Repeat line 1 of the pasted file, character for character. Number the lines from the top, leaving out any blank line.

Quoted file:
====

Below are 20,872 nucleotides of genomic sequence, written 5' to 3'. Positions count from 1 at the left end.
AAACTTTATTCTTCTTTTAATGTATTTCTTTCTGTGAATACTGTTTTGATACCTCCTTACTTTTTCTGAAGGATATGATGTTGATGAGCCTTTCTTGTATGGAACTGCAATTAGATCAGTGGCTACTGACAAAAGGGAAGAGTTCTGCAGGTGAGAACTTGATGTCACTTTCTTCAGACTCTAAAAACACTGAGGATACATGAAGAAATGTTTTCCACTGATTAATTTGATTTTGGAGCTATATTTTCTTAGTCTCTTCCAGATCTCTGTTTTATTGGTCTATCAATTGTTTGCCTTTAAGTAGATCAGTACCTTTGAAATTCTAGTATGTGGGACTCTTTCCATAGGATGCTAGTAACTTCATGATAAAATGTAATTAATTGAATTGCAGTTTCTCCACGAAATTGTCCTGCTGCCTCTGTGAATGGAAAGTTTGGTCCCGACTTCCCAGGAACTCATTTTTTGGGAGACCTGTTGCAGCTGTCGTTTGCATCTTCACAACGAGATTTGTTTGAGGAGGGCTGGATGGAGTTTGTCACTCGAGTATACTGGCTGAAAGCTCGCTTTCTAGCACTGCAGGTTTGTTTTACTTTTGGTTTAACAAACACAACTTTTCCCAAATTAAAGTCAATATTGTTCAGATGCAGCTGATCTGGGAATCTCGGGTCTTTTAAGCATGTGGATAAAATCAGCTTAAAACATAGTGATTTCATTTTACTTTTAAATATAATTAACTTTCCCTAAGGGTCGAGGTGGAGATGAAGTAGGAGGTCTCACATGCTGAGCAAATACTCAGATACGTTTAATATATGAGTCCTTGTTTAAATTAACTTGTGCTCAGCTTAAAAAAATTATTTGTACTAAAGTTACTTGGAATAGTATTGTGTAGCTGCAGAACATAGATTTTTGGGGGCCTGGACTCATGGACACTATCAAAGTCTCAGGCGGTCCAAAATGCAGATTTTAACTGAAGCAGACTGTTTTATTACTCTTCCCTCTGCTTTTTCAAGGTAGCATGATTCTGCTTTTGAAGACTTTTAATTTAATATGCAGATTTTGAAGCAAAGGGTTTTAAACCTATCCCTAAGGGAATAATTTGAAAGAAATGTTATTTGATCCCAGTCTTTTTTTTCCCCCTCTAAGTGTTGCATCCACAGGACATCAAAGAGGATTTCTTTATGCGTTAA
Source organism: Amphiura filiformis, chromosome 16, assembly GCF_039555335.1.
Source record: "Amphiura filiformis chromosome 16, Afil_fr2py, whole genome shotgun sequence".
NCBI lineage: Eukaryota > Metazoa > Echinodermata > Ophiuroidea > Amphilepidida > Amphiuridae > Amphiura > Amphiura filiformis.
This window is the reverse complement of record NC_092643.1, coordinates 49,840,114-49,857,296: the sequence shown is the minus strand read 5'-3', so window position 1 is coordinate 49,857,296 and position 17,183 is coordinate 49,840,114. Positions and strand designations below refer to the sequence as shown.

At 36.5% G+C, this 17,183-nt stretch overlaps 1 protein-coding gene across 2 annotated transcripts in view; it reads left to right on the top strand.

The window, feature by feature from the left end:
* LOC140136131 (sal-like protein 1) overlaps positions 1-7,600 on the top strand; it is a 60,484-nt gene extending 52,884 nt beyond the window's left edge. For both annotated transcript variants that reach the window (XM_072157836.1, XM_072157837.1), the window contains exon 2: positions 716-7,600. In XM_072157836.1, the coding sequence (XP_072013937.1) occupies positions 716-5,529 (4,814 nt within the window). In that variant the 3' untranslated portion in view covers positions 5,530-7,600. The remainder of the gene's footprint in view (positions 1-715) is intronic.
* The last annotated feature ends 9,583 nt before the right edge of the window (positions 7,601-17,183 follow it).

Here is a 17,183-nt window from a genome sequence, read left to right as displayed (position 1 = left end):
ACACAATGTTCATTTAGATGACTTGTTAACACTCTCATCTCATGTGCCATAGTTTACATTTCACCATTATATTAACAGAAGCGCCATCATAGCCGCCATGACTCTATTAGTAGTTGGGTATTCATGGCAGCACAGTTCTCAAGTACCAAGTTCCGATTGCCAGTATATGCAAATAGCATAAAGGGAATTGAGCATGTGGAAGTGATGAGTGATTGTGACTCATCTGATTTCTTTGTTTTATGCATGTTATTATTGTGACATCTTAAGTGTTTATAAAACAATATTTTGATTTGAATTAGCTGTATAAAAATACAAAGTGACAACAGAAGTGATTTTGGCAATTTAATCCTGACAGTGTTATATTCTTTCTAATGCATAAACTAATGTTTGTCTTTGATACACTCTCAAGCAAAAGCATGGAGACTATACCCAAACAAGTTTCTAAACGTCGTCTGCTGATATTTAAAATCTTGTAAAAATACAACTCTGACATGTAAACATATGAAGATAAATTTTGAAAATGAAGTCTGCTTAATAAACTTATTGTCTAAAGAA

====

Below are 20,872 nucleotides of genomic sequence, written 5' to 3'. Positions count from 1 at the left end.